45 students and 5 staff visit the amazing island of Iceland
The October half-term saw 45 students and 5 staff visit Iceland to explore what is one of the youngest countries geographically in the world and one of the most interesting geologically and tectonically.
We flew into Keflavik airport and spent the first afternoon exploring the Reykjanes peninsula. The lava-scarred Reykjanes peninsula lies on one of the world's major plate boundaries, the Mid Atlantic Ridge. The Eurasian and North American tectonic plates are continuously drifting apart with great forces. As the plates diverge, linear fractures, known as fissures form due to stresses created by the tension that builds up as the plates move away from each other. Our first port of call was the Bridge Between Two Continents at
Sandvík. This is a small footbridge over a major fissure which provides clear evidence of the presence of a diverging plate margin. The bridge was built as a symbol for the connection between Europe and North America.
Next was a visit to the Reykjanes Lighthouse. This is Iceland's oldest lighthouse. It was built during 1907 and 1908 instead of the old lighthouse that had been built in 1878 but was destroyed by an earthquake eight years later. At the time, it was the most advanced and expensive structure to be built in Iceland. After a visit to a thermal spring we then headed off to our accommodation for a well-deserved meal and rest.
Day 2 was a busy day with a range of spectacular places to visit. First on the itinerary was the Seljalandsfoss waterfall. At this waterfall, you can walk behind the falls and get an amazing view of the waterfall. Next on the agenda was a glacier walk. So, it was on with the crampons and ice-axes to hand to explore the Solheimajokull Glacier. After an hour and half exploring it was time for the next part of our adventure, a visit to the black beaches at Reynisfjara. These beaches are world famous and were ranked as one of the 10 most beautiful non-tropical beaches in the world, a well-earned accolade. Following a walk on the beach it was the chance to visit another amazing waterfall, Skogafoss.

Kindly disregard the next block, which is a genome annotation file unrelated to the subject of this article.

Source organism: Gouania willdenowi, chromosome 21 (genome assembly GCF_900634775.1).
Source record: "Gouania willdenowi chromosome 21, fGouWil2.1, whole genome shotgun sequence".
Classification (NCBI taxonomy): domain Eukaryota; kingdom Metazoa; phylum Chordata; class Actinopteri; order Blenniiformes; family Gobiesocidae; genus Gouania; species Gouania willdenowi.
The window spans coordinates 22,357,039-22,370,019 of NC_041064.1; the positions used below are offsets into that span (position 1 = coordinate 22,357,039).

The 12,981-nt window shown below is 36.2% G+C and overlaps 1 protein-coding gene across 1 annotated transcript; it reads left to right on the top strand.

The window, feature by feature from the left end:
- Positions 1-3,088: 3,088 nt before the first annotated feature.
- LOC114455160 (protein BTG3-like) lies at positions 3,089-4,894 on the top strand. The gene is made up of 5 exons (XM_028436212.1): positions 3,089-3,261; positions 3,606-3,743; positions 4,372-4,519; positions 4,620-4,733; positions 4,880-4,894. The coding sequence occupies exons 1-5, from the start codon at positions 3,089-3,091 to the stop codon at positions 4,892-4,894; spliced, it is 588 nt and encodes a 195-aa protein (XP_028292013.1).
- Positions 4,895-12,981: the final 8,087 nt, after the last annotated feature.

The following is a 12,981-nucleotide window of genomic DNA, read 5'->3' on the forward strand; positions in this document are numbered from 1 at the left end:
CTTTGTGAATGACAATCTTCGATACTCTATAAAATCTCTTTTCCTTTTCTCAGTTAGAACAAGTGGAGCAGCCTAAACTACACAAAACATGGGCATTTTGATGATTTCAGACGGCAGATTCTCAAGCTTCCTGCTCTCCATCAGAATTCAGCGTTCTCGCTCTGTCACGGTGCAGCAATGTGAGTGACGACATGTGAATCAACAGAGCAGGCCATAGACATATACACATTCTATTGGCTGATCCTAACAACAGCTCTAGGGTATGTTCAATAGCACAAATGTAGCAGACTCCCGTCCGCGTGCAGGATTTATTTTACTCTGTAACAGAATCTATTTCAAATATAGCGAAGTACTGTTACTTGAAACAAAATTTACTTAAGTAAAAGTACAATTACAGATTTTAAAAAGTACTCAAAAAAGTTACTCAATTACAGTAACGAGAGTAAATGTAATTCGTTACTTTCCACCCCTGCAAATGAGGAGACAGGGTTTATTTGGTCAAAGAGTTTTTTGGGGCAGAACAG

Next up was a visit to the museum dedicated to the Eyjafjallajokull volcano. Eyjafjallajokull is that volcano, the one that brought all flights to a halt in Europe in 2010. We were able to watch a film that showed the impact of the eruption on the local farms that sit below the volcano.
The day ended with the promise of seeing the Northern Lights. As the sky cleared, we were treated to a display that wowed us all. Fortunately for us we had ace photographer Lewis on hand who was able to capture a fabulous image to remember the display by.
Day 3 began with a visit to the Secret Lagoon, a natural pool located in the village of Fludir in the Golden Circle area. The pool is surrounded by several hot springs, including a little geyser, providing the pool with fresh warm water, maintaining a temperature of 38-40 °C throughout the year. Swimming outside with frost on the ground was a unique experience and one we’ll all remember for some time.
Next up was a visit to the Gullfoss waterfall. Gullfoss (Golden Waterfall) is one of the most iconic waterfalls in Iceland, offering a spectacular view of the forces and beauty of untouched nature. Gullfoss is part of the Golden Circle tour, located in South Iceland on the Hvítá (White) river which is fed by Iceland´s second biggest glacier, the Langjökull. The water plummets down 32 meters in two stages into a rugged canyon which walls reach up to 70 meters in height. It was every bit as spectacular as promised.
Then it was on to Geysir. Geysir is a favourite stop along the Golden Circle with its highly active hot spring area with boiling mud pits, exploding geysers and the lively Strokkur which spouts water 30 metres (100 ft) into the air every few minutes.
From Geysir we travelled to Thingvellir National Park, a site you might recognise if you watch Game of Thrones. Thingvellir is a site of historical, cultural, and geological significance, and is one of the most popular tourist destinations in Iceland. The park lies in a rift valley that marks the crest of the Mid-Atlantic Ridge and the boundary between the North American tectonic plate and the Eurasian. To its south lies Thingvallavatn, the largest natural lake in Iceland.
Our visit ended with an overnight stay in Reykjavik, Iceland’s capital city.
We packed an amazing amount in to our short stay. Iceland delivered on every level and it was a pleasure to share the experience with such a great group.